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The War of the Rebellion: A Compilation of the Official Records of the Union and Confederate Armies

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OFFICIAL RECORDS: Series 1, vol 11, Part 2 (Peninsular Campaign)
Page 265 Chapter XXIII. SEVEN-DAYS' BATTLES.

evening, but could not tell with what effect, as the enemy's batteries had been hidden in the woods. He lost during the engagement 2 men killed, 6 severely wounded, 16 horses, mostly by rifle-balls, and the battery wagon.

On the 28th, at 3 o'clock a.m., I was ordered to return with my batteries to Camp Lincoln, where I was rejoined by Captain Voegelee. About 11 o'clock a.m. I received orders to march to Savage Station, and from there soon to White Oak Swamp. I arrived at 12 o'clock p.m. near the bridge, which I crossed at 4 o'clock on the 29th, and I went into park 1 1/2 miles farther on. In the evening, about 5 o'clock, I received orders to send 8 pieces (Captain Diederichs' and Knieriem's) to the disposal of General McCall.

On the 30th, at 4 o'clock p.m., they were put in position by General McCall himself on a field about 600 or 700 yards square, and surrounded on all sides by woods. On the left wing they commenced shelling the woods. At 4.30 o'clock Knieriem, whose position was about 100 yards in advance of Diederichs', was attacked by infantry on his left flank at a distance of no more than 60 yards, wounding 4 men and killing 22 horses. Two men were missing. In consequence of the loss of horses he had to abandon two caissons. He lost in this action also two pieces, but saved the limbers.

The moment Knieriem had left his position Diederichs fired at the attacking infantry as long as he had canister and shrapnel, used with very short fuses. Then he also was obliged to withdraw. When entering the road the traces of the wheel horses of a caisson broke, and caused the loss of the hind part of that caisson. Diederichs lost in this action 1 man killed, 1 wounded, 1 missing, and 12 horses killed.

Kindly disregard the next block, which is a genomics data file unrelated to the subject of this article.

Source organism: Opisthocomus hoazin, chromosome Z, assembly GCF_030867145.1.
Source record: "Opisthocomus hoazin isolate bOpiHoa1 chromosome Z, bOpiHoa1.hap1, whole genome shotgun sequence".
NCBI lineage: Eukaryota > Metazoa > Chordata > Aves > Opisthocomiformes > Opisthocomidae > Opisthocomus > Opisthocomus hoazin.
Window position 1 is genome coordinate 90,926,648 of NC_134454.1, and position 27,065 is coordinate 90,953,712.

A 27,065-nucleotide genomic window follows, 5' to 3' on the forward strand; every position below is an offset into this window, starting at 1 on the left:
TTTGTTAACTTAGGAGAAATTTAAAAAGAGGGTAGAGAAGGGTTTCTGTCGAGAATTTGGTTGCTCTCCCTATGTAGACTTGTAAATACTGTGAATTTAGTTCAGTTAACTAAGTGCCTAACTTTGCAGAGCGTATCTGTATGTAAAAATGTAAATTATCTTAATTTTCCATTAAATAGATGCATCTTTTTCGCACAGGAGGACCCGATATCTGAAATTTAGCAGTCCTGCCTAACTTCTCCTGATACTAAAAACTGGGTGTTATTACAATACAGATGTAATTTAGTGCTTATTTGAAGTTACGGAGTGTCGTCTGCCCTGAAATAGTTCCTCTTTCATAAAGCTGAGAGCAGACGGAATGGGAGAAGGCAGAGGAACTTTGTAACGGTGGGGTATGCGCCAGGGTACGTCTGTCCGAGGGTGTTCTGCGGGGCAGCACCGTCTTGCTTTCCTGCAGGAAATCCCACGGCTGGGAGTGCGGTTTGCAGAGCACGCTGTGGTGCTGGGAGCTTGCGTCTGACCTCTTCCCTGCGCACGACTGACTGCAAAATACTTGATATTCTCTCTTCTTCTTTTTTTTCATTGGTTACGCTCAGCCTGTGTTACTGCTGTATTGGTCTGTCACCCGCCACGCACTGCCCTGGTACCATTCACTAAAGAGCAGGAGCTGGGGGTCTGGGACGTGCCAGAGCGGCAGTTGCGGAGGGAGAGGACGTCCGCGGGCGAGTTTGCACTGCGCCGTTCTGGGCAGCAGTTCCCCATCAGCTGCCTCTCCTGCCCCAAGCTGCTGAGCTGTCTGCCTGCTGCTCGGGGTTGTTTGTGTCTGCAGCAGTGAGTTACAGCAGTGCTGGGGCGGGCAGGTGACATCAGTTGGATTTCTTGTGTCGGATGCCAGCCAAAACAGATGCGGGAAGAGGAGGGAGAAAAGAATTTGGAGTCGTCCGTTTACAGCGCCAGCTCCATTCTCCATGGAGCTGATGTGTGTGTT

With Voegelee's and Grimm's batteries I arrived about noon at the heights of the James River, and went into battery on the right of the road. Toward evening the enemy opened fire with a heavy battery from the woods, which was, however, soon silenced by Captain Voegelee, in conjunction with several other batteries. I sustained no loss whatever.

On the 1st of July Voegelee's battery remained in the same position as the day before. Diederichs and Knieriem I brought in position to the right of our center, where they silenced a rebel battery about 7 o'clock p.m. Grimm's battery was all the day in position in front of the hospital without firing. Toward evening he was brought up in pursuit of the enemy, whence he returned about 10 o'clock.

At 12 o'clock we began to march to this camp, where we arrived at 8 o'clock on the 2nd of July, with no other loss than three wagons.

I remain, sir, very respectfully, your obedient servant,

ALBERT ARNDT, Major.

Colonel HENRY J. HUNT, U. S. A., Commanding Artillery Reserve.


Numbers 108. Report of Captain John W. Wolcott,

Battery A, Maryland Light Artillery of operations June 26-July 1, including the battle of Malvern Hill.

CAMP OF ARTILLERY RESERVE,

Near Harrison's Bar, Va., July 5, 1862.

SIR: I have the honor to report that on Thursday 26, after the action near Mechanicsville had commenced, four pieces of my bat-


Page 265 Chapter XXIII. SEVEN-DAYS' BATTLES.
OFFICIAL RECORDS: Series 1, vol 11, Part 2 (Peninsular Campaign)
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